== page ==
‘Human beings, in point of fact, are lonely by nature, and one should feel sorry for them and love them and mourn with them. It is certain that people would understand one another better and love one another more if they would admit to one another how lonely they were, how sad they were in their tormented, anxious longings and feeble hopes’.
– Halldór Laxness
Having never read any Icelandic fiction, I decided (with trepidation) to order a copy of ‘Independent People’ by Halldór Laxness on the recommendation of a friend. Originally published in two volumes in 1934 and 1935 respectively, Laxness’s epic novel centres around Bjartur of Summerhouses, an Icelandic farmer doggedly determined to acquire one thing in life: Independence. Set against the backdrop of early-twentieth century Rural Iceland, the novel effortlessly blends social realism with fiction in a way that acts as both an indictment of Capitalist materialism as well as highlighting the true cost of pursuing stoic self-reliance.
As Bjartur aggravatingly pursues his quest for independence at all costs in an environment where interdependence is key, the reader is taken on an epic journey that shows the cross-generational consequences Bjartur’s obsession has on his immediate family, friends and neighbours. Yet within the brutal climate and harsh Winter’s endured by all those on the Summerhouse homestead, it is the beauty of fractured family relationships that remain the most lasting and haunting part of Laxness’s story. It is moments of vulnerability between Bjartur and his daughter Ásta Sóllilja that the beauty of the prose is perhaps most striking in its raw intensity:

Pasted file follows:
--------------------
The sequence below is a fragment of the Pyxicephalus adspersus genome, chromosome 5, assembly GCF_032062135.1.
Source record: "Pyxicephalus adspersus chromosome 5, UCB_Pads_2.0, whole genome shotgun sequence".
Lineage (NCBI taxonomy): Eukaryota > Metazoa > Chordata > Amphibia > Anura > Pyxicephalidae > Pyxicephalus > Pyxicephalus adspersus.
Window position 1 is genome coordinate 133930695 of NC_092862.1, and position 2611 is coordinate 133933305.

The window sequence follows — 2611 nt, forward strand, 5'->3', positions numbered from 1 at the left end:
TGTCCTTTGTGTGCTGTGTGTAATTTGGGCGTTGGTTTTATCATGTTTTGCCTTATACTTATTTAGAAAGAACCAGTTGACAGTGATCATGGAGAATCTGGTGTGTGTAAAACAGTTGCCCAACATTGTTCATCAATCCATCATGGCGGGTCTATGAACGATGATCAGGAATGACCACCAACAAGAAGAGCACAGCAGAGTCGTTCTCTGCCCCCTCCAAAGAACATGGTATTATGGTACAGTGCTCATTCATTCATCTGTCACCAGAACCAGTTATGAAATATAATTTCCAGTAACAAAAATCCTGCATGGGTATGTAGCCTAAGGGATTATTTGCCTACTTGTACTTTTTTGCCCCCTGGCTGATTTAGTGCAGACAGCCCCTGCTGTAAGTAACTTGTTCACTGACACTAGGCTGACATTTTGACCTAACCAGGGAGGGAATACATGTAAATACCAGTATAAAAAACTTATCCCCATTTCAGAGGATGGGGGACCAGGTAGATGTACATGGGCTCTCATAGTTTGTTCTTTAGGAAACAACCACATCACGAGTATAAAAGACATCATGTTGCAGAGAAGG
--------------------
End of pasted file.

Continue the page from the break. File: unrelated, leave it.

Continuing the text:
‘“This was the first time that he has ever looked into the labyrinth of the human soul. He was very far from understanding what he saw. But what was of more value, he felt and suffered with her. In years that were yet to come, he relived this memory in song, in the most beautiful song this world has known. For the understanding of the soul’s defencelessness, of the conflict between the two poles, is not the source of the greatest song. The source of the greatest song is sympathy’.
-Halldór Laxness, Independent People
It is, quite simply, one of those very rare novels that consumes you; it is dark, gritty and yet full of sardonic humour. Only recently reprinted in paperback form after being out of print in the United Kingdom for over 50 years, it is clear to see how this novel contributed to Laxness winning the Nobel Prize in 1955 for his contribution to literature. I failed to put this novel down.
Written by Steph Reeves
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